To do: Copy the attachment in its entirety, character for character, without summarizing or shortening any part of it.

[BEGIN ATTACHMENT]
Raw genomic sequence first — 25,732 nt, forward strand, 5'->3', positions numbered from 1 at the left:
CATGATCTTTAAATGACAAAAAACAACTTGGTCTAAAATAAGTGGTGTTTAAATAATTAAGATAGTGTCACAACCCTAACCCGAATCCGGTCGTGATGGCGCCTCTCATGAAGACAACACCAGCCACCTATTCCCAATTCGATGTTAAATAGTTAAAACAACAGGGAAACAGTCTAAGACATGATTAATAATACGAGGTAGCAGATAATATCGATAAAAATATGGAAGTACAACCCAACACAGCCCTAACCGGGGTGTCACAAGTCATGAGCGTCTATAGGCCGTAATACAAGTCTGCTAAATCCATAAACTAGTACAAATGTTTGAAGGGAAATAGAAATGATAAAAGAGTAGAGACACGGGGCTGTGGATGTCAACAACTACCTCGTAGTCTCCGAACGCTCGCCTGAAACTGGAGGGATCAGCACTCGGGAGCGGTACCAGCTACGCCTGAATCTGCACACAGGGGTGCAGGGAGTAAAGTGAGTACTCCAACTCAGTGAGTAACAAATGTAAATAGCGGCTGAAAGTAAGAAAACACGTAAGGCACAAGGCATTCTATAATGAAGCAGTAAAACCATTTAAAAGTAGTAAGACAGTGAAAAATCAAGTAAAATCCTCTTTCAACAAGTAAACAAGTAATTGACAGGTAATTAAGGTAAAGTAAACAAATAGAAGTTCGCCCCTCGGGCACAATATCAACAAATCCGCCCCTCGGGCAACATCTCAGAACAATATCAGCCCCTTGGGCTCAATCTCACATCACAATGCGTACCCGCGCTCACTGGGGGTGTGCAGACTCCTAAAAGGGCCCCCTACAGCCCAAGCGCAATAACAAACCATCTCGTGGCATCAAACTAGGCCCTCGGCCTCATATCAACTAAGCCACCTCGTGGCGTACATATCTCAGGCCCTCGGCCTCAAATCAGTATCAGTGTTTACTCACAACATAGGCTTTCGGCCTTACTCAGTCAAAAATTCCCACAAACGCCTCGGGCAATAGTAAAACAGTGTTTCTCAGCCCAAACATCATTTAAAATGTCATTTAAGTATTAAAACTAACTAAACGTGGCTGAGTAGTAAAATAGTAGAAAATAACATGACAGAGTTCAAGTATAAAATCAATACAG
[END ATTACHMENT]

Raw genomic sequence first — 25,732 nt, forward strand, 5'->3', positions numbered from 1 at the left:
CATGATCTTTAAATGACAAAAAACAACTTGGTCTAAAATAAGTGGTGTTTAAATAATTAAGATAGTGTCACAACCCTAACCCGAATCCGGTCGTGATGGCGCCTCTCATGAAGACAACACCAGCCACCTATTCCCAATTCGATGTTAAATAGTTAAAACAACAGGGAAACAGTCTAAGACATGATTAATAATACGAGGTAGCAGATAATATCGATAAAAATATGGAAGTACAACCCAACACAGCCCTAACCGGGGTGTCACAAGTCATGAGCGTCTATAGGCCGTAATACAAGTCTGCTAAATCCATAAACTAGTACAAATGTTTGAAGGGAAATAGAAATGATAAAAGAGTAGAGACACGGGGCTGTGGATGTCAACAACTACCTCGTAGTCTCCGAACGCTCGCCTGAAACTGGAGGGATCAGCACTCGGGAGCGGTACCAGCTACGCCTGAATCTGCACACAGGGGTGCAGGGAGTAAAGTGAGTACTCCAACTCAGTGAGTAACAAATGTAAATAGCGGCTGAAAGTAAGAAAACACGTAAGGCACAAGGCATTCTATAATGAAGCAGTAAAACCATTTAAAAGTAGTAAGACAGTGAAAAATCAAGTAAAATCCTCTTTCAACAAGTAAACAAGTAATTGACAGGTAATTAAGGTAAAGTAAACAAATAGAAGTTCGCCCCTCGGGCACAATATCAACAAATCCGCCCCTCGGGCAACATCTCAGAACAATATCAGCCCCTTGGGCTCAATCTCACATCACAATGCGTACCCGCGCTCACTGGGGGTGTGCAGACTCCTAAAAGGGCCCCCTACAGCCCAAGCGCAATAACAAACCATCTCGTGGCATCAAACTAGGCCCTCGGCCTCATATCAACTAAGCCACCTCGTGGCGTACATATCTCAGGCCCTCGGCCTCAAATCAGTATCAGTGTTTACTCACAACATAGGCTTTCGGCCTTACTCAGTCAAAAATTCCCACAAACGCCTCGGGCAATAGTAAAACAGTGTTTCTCAGCCCAAACATCATTTAAAATGTCATTTAAGTATTAAAACTAACTAAACGTGGCTGAGTAGTAAAATAGTAGAAAATAACATGACAGAGTTCAAGTATAAAATCAATACAG